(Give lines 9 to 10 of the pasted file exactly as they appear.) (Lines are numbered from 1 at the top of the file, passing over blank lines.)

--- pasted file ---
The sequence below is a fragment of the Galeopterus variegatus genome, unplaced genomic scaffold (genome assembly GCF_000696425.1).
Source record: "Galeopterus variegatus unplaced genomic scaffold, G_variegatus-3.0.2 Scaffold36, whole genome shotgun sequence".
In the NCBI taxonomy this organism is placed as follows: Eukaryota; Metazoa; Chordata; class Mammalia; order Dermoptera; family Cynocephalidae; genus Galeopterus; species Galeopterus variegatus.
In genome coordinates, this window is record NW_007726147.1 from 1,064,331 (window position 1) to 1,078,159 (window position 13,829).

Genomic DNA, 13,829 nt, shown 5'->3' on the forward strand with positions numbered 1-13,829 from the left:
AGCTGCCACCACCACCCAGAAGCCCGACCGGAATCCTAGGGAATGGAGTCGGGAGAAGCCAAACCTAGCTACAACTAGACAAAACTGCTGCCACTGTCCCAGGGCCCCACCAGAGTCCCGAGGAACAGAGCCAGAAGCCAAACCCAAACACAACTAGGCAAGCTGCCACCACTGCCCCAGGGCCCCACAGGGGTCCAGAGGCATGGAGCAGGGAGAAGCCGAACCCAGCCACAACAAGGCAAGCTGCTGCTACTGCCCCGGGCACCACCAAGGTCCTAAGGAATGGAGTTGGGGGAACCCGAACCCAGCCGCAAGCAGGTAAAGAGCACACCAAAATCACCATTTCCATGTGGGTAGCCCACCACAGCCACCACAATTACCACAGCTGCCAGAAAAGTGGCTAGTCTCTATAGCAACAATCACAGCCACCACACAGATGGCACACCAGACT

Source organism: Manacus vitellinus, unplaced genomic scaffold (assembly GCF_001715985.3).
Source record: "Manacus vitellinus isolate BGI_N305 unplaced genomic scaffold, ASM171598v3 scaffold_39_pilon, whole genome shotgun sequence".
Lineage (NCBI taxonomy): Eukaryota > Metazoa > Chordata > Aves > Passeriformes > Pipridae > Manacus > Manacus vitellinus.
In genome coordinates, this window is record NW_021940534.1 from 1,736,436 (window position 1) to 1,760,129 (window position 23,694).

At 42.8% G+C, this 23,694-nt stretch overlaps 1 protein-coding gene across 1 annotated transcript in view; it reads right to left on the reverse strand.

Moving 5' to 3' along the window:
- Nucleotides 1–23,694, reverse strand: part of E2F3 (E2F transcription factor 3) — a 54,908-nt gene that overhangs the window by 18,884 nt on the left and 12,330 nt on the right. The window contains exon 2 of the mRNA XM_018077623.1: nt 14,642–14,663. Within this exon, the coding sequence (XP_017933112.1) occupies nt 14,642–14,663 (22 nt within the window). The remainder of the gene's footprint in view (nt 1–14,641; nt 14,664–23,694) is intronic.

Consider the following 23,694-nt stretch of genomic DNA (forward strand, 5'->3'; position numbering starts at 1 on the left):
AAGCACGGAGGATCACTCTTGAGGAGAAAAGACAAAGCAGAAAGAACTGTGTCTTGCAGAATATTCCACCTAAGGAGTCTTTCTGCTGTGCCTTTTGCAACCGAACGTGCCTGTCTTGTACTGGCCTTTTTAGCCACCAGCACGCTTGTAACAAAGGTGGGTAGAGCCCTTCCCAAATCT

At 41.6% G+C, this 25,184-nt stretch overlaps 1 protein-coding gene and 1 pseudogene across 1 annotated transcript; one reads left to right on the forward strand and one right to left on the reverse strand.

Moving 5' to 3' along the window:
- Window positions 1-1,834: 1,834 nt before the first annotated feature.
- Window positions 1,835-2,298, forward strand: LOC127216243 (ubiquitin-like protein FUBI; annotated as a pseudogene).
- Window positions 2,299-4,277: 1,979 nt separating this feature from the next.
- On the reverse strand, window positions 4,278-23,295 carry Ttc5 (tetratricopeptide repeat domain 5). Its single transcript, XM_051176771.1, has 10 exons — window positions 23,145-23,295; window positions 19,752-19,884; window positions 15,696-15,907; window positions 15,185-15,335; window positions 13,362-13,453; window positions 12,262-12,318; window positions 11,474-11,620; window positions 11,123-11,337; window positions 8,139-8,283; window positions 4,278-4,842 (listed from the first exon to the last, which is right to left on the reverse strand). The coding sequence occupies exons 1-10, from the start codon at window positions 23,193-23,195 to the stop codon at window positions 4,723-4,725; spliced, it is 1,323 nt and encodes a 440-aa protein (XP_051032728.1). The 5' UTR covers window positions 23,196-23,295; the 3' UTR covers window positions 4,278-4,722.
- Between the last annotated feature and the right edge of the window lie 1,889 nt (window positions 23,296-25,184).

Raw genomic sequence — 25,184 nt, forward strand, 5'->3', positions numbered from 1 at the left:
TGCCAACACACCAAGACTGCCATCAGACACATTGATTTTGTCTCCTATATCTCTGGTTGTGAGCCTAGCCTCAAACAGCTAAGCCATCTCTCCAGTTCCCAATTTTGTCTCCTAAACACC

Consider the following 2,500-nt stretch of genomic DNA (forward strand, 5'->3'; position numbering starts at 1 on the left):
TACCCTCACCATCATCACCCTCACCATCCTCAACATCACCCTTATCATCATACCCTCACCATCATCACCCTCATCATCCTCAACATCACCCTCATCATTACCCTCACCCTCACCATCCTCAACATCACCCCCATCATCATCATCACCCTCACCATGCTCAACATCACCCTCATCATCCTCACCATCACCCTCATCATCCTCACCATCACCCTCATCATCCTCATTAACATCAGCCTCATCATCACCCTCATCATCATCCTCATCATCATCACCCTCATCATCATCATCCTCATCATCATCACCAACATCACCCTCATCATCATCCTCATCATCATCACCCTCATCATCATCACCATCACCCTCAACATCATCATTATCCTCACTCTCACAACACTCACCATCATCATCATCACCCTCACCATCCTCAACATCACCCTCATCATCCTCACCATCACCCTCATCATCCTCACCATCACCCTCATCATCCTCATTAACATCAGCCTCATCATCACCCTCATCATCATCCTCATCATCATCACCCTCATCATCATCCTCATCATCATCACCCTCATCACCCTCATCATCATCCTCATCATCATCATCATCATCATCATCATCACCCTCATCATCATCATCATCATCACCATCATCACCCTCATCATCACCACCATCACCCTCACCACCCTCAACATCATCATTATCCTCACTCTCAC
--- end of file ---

Lineage (NCBI taxonomy): Eukaryota > Metazoa > Chordata > Aves > Passeriformes > Pipridae > Manacus > Manacus vitellinus.
In genome coordinates, this window is record NW_021940534.1 from 1,736,436 (window position 1) to 1,760,129 (window position 23,694).